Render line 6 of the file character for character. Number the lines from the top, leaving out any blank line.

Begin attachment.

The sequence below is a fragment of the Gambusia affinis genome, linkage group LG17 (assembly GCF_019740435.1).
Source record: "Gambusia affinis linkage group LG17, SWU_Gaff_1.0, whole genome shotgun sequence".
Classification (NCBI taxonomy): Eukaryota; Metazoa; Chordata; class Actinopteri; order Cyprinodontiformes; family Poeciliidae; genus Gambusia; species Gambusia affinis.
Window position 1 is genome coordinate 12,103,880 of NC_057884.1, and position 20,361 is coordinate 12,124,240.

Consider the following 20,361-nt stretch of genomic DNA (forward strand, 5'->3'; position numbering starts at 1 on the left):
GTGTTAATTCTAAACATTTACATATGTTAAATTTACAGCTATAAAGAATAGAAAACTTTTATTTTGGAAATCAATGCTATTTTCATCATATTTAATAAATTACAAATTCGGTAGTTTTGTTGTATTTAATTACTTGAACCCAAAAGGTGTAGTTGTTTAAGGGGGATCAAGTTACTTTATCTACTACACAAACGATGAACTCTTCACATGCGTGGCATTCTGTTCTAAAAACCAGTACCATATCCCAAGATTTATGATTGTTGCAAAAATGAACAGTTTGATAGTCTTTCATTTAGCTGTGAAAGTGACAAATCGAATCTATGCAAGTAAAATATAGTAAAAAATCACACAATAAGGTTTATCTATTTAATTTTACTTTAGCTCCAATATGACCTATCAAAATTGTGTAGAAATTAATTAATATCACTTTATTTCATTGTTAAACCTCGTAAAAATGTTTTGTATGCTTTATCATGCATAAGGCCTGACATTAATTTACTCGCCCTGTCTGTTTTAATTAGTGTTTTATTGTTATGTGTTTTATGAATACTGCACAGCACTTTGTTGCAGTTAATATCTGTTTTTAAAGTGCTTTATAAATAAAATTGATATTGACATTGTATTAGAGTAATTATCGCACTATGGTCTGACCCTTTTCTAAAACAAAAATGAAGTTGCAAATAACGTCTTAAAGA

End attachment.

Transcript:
GTGTTAATTCTAAACATTTACATATGTTAAATTTACAGCTATAAAGAATAGAAAACTTTTATTTTGGAAATCAATGCTATTTTCATCATATTTAATAAATTACAAATTCGGTAGTTTTGTTGTATTTAATTACTTGAACCCAAAAGGTGTAGTTGTTTAAGGGGGATCAAGTTACTTTATCTACTACACAAACGATGAACTCTTCACATGCGTGGCATTCTGTTCTAAAAACCAGTACCATATCCCAAGATTTATGATTGTTGCAAAAATGAACAGTTTGATAGTCTTTCATTTAGCTGTGAAAGTGACAAATCGAATCTATGCAAGTAAAATATAGTAAAAAATCACACAATAAGGTTTATCTATTTAATTTTACTTTAGCTCCAATATGACCTATCAAAATTGTGTAGAAATTAATTAATATCACTTTATTTCATTGTTAAACCTCGTAAAAATGTTTTGTATGCTTTATCATGCATAAGGCCTGACATTAATTTACTCGCCCTGTCTGTTTTAATTAGTGTTTTATTGTTATGTGTTTTATGAATACTGCACAGCACTTTGTTGCAGTTAATATCTGTTTTTAAAGTGCTTTATAAATAAAATTGATATTGACATTGTATTAGAGTAATTATCGCACTATGGTCTGACCCTTTTCTAAAACAAAAATGAAGTTGCAAATAACGTCTTAAAGA